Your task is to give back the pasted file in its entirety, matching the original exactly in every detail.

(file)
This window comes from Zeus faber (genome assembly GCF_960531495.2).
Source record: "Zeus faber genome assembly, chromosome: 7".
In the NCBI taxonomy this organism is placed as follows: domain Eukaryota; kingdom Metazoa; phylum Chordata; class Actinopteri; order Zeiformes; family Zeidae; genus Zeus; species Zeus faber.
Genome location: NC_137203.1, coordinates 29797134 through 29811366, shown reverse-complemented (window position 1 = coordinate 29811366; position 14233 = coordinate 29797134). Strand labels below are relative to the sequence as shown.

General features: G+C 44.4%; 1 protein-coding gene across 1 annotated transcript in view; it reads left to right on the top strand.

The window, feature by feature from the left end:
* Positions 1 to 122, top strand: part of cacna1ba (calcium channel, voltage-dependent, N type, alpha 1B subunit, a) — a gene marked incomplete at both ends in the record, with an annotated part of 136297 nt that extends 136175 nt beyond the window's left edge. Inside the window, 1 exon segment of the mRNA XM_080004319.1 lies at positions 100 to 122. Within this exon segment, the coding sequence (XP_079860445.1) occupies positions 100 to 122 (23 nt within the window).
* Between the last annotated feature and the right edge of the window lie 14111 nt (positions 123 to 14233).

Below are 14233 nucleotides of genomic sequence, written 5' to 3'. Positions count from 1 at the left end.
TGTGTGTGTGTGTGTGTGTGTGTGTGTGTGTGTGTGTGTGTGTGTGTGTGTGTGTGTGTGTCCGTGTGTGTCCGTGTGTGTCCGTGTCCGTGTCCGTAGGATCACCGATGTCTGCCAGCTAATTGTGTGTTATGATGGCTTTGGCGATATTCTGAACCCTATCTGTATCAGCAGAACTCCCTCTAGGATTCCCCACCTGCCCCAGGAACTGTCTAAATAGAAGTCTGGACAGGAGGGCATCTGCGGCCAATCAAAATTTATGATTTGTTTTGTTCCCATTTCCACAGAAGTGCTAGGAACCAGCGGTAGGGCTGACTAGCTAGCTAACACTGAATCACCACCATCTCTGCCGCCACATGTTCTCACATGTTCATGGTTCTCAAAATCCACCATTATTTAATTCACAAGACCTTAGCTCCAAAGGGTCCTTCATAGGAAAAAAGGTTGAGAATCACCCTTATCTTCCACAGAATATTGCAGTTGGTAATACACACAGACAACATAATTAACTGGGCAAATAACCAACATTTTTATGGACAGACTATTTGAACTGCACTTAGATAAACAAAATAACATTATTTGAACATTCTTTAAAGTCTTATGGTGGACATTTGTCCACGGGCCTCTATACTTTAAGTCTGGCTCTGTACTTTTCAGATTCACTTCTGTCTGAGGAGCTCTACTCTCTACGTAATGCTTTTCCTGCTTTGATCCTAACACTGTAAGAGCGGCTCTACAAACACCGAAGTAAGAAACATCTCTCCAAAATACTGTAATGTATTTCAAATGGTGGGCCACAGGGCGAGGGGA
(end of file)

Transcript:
This window comes from Zeus faber (genome assembly GCF_960531495.2).
Source record: "Zeus faber genome assembly, chromosome: 7".
In the NCBI taxonomy this organism is placed as follows: domain Eukaryota; kingdom Metazoa; phylum Chordata; class Actinopteri; order Zeiformes; family Zeidae; genus Zeus; species Zeus faber.
Genome location: NC_137203.1, coordinates 29797134 through 29811366, shown reverse-complemented (window position 1 = coordinate 29811366; position 14233 = coordinate 29797134). Strand labels below are relative to the sequence as shown.

General features: G+C 44.4%; 1 protein-coding gene across 1 annotated transcript in view; it reads left to right on the top strand.

The window, feature by feature from the left end:
* Positions 1 to 122, top strand: part of cacna1ba (calcium channel, voltage-dependent, N type, alpha 1B subunit, a) — a gene marked incomplete at both ends in the record, with an annotated part of 136297 nt that extends 136175 nt beyond the window's left edge. Inside the window, 1 exon segment of the mRNA XM_080004319.1 lies at positions 100 to 122. Within this exon segment, the coding sequence (XP_079860445.1) occupies positions 100 to 122 (23 nt within the window).
* Between the last annotated feature and the right edge of the window lie 14111 nt (positions 123 to 14233).

Below are 14233 nucleotides of genomic sequence, written 5' to 3'. Positions count from 1 at the left end.
TGTGTGTGTGTGTGTGTGTGTGTGTGTGTGTGTGTGTGTGTGTGTGTGTGTGTGTGTGTGTCCGTGTGTGTCCGTGTGTGTCCGTGTCCGTGTCCGTAGGATCACCGATGTCTGCCAGCTAATTGTGTGTTATGATGGCTTTGGCGATATTCTGAACCCTATCTGTATCAGCAGAACTCCCTCTAGGATTCCCCACCTGCCCCAGGAACTGTCTAAATAGAAGTCTGGACAGGAGGGCATCTGCGGCCAATCAAAATTTATGATTTGTTTTGTTCCCATTTCCACAGAAGTGCTAGGAACCAGCGGTAGGGCTGACTAGCTAGCTAACACTGAATCACCACCATCTCTGCCGCCACATGTTCTCACATGTTCATGGTTCTCAAAATCCACCATTATTTAATTCACAAGACCTTAGCTCCAAAGGGTCCTTCATAGGAAAAAAGGTTGAGAATCACCCTTATCTTCCACAGAATATTGCAGTTGGTAATACACACAGACAACATAATTAACTGGGCAAATAACCAACATTTTTATGGACAGACTATTTGAACTGCACTTAGATAAACAAAATAACATTATTTGAACATTCTTTAAAGTCTTATGGTGGACATTTGTCCACGGGCCTCTATACTTTAAGTCTGGCTCTGTACTTTTCAGATTCACTTCTGTCTGAGGAGCTCTACTCTCTACGTAATGCTTTTCCTGCTTTGATCCTAACACTGTAAGAGCGGCTCTACAAACACCGAAGTAAGAAACATCTCTCCAAAATACTGTAATGTATTTCAAATGGTGGGCCACAGGGCGAGGGGA